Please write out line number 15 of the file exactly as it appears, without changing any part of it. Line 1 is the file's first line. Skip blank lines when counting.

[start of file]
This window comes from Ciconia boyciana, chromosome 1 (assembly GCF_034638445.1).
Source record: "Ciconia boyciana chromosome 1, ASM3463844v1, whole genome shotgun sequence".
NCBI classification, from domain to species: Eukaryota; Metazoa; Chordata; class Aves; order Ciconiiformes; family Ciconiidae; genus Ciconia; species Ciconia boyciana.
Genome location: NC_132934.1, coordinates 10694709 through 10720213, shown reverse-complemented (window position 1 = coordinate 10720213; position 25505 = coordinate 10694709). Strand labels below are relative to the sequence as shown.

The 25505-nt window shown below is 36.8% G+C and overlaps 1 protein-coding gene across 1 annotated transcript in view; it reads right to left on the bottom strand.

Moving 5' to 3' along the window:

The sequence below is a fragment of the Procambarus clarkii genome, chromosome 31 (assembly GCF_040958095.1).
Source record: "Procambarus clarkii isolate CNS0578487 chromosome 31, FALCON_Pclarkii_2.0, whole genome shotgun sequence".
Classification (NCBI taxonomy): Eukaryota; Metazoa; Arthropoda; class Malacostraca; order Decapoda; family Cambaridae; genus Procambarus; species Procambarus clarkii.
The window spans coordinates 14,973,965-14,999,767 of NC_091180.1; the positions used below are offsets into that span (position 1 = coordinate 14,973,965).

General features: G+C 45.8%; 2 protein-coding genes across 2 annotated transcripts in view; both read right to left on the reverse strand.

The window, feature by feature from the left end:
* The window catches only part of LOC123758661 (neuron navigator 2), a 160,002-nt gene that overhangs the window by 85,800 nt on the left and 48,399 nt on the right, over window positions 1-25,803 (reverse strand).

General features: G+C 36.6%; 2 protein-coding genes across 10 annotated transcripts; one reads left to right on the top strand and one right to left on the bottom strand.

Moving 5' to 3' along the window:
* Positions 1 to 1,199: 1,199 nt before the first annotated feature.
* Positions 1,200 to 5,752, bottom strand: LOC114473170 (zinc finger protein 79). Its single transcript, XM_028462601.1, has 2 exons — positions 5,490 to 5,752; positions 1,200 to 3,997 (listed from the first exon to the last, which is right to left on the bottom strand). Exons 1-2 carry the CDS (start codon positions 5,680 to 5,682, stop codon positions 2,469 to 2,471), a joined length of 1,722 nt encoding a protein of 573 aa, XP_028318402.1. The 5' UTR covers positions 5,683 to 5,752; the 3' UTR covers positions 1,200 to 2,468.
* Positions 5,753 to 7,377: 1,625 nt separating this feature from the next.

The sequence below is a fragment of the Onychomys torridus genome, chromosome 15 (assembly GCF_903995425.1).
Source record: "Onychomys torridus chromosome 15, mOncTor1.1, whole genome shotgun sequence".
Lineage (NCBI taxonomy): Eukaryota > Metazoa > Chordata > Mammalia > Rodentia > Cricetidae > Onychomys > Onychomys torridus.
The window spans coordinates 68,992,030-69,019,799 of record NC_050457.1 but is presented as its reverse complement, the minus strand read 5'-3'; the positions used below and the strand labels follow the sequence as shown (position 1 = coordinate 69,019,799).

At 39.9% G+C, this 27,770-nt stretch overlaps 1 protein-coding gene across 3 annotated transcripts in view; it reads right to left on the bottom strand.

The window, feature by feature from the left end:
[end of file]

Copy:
Moving 5' to 3' along the window: